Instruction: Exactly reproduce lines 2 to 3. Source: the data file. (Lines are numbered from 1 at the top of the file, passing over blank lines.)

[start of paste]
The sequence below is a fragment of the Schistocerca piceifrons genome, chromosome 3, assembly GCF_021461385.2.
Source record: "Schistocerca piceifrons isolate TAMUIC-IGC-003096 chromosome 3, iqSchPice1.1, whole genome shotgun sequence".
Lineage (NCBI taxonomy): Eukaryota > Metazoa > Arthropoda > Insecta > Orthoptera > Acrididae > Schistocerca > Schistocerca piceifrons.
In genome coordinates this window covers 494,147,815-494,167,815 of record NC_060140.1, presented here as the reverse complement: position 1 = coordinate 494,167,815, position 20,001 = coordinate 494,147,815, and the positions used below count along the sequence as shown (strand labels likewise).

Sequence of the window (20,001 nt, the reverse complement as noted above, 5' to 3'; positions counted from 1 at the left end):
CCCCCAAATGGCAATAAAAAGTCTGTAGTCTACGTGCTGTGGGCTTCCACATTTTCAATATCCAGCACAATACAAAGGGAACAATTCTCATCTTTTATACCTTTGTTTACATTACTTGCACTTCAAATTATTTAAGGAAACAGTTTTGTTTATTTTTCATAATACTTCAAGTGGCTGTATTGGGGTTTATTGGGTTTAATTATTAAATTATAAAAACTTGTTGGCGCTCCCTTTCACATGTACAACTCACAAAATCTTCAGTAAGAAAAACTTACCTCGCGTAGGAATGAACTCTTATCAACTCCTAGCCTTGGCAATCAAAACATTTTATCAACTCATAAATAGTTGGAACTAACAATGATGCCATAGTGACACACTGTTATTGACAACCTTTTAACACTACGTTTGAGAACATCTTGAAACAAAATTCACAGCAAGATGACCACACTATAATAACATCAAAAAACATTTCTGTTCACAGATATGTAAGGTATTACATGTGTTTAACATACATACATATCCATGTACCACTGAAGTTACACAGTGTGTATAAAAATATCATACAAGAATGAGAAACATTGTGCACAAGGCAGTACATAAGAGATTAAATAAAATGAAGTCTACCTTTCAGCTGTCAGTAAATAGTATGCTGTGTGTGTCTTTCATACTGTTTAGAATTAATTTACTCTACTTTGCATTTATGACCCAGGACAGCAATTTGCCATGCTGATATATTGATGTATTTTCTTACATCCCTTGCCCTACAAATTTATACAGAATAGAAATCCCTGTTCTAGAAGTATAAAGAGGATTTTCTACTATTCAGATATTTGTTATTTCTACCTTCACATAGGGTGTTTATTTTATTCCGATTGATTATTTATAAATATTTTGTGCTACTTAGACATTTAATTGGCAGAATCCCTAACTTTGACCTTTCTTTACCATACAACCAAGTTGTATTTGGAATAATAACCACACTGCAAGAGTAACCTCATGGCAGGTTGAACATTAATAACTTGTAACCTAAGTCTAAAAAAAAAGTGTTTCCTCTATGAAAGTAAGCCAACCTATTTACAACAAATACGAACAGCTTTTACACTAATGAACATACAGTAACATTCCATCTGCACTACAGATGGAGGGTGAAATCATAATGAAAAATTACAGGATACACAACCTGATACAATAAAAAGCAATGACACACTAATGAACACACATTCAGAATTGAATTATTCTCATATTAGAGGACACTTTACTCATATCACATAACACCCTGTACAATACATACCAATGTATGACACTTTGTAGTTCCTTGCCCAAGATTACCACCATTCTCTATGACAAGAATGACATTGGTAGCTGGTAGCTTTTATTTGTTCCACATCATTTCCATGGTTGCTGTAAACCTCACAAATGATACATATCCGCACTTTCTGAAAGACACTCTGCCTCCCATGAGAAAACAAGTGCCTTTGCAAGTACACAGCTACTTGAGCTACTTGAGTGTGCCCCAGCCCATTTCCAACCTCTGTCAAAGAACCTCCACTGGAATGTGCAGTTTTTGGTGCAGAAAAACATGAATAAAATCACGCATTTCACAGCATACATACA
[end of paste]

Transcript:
Source record: "Schistocerca piceifrons isolate TAMUIC-IGC-003096 chromosome 3, iqSchPice1.1, whole genome shotgun sequence".
Lineage (NCBI taxonomy): Eukaryota > Metazoa > Arthropoda > Insecta > Orthoptera > Acrididae > Schistocerca > Schistocerca piceifrons.